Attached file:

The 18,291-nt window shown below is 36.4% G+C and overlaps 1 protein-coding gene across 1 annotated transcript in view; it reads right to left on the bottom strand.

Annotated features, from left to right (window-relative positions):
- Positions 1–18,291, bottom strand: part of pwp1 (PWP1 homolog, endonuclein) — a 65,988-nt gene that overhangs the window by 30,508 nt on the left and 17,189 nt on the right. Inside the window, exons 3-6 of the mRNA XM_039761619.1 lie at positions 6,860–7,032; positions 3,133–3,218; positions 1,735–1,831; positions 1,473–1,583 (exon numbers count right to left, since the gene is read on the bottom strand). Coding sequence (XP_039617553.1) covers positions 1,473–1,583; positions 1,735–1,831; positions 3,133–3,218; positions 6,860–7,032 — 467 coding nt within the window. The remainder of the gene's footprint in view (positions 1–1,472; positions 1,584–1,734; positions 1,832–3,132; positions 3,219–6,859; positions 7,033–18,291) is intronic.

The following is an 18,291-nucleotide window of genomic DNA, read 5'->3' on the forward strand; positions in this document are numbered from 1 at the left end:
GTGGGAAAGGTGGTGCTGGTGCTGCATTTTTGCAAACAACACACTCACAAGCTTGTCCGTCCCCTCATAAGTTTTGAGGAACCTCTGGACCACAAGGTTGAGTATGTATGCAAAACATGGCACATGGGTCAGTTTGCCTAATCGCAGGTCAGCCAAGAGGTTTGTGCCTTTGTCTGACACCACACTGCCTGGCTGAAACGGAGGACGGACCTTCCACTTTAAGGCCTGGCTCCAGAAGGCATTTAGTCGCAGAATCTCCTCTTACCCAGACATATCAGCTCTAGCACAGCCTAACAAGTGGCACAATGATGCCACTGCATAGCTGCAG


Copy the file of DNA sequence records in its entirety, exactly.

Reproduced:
The 18,291-nt window shown below is 36.4% G+C and overlaps 1 protein-coding gene across 1 annotated transcript in view; it reads right to left on the bottom strand.

Annotated features, from left to right (window-relative positions):
- Positions 1–18,291, bottom strand: part of pwp1 (PWP1 homolog, endonuclein) — a 65,988-nt gene that overhangs the window by 30,508 nt on the left and 17,189 nt on the right. Inside the window, exons 3-6 of the mRNA XM_039761619.1 lie at positions 6,860–7,032; positions 3,133–3,218; positions 1,735–1,831; positions 1,473–1,583 (exon numbers count right to left, since the gene is read on the bottom strand). Coding sequence (XP_039617553.1) covers positions 1,473–1,583; positions 1,735–1,831; positions 3,133–3,218; positions 6,860–7,032 — 467 coding nt within the window. The remainder of the gene's footprint in view (positions 1–1,472; positions 1,584–1,734; positions 1,832–3,132; positions 3,219–6,859; positions 7,033–18,291) is intronic.

The following is an 18,291-nucleotide window of genomic DNA, read 5'->3' on the forward strand; positions in this document are numbered from 1 at the left end:
GTGGGAAAGGTGGTGCTGGTGCTGCATTTTTGCAAACAACACACTCACAAGCTTGTCCGTCCCCTCATAAGTTTTGAGGAACCTCTGGACCACAAGGTTGAGTATGTATGCAAAACATGGCACATGGGTCAGTTTGCCTAATCGCAGGTCAGCCAAGAGGTTTGTGCCTTTGTCTGACACCACACTGCCTGGCTGAAACGGAGGACGGACCTTCCACTTTAAGGCCTGGCTCCAGAAGGCATTTAGTCGCAGAATCTCCTCTTACCCAGACATATCAGCTCTAGCACAGCCTAACAAGTGGCACAATGATGCCACTGCATAGCTGCAG